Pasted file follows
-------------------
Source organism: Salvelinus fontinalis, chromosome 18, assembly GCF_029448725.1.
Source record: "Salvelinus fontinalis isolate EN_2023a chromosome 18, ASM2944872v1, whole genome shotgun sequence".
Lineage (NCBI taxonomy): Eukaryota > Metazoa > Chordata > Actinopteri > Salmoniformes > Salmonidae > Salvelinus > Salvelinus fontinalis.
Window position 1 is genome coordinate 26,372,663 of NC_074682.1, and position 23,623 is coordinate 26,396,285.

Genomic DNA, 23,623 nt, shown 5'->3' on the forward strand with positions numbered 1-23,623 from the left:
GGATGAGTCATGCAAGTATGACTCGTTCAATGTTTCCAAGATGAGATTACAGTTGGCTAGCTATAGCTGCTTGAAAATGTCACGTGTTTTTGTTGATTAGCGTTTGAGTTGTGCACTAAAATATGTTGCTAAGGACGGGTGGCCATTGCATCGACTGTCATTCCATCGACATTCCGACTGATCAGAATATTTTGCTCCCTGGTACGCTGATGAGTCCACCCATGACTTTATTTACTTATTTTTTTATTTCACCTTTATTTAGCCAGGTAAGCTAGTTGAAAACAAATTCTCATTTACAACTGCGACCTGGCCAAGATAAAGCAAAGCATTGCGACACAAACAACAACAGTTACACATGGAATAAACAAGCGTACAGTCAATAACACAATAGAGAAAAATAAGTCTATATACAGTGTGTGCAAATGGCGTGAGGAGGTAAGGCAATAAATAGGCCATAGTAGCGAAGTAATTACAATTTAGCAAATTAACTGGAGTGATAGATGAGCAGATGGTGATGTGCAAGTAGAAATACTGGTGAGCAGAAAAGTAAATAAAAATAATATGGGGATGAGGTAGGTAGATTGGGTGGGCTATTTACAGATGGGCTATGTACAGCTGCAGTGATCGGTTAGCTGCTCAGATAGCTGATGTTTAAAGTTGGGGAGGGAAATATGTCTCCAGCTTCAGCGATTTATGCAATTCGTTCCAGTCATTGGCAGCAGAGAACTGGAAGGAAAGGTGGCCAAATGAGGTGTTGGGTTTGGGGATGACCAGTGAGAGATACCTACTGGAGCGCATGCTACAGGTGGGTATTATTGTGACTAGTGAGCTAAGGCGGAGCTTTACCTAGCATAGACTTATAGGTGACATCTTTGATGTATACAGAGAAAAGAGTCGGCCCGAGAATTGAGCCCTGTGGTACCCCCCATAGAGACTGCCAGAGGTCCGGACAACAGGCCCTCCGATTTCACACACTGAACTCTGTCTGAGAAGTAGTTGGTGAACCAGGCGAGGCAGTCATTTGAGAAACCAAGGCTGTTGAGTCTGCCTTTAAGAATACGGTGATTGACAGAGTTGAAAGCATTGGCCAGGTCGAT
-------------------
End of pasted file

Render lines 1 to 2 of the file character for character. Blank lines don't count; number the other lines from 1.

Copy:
Source organism: Salvelinus fontinalis, chromosome 18, assembly GCF_029448725.1.
Source record: "Salvelinus fontinalis isolate EN_2023a chromosome 18, ASM2944872v1, whole genome shotgun sequence".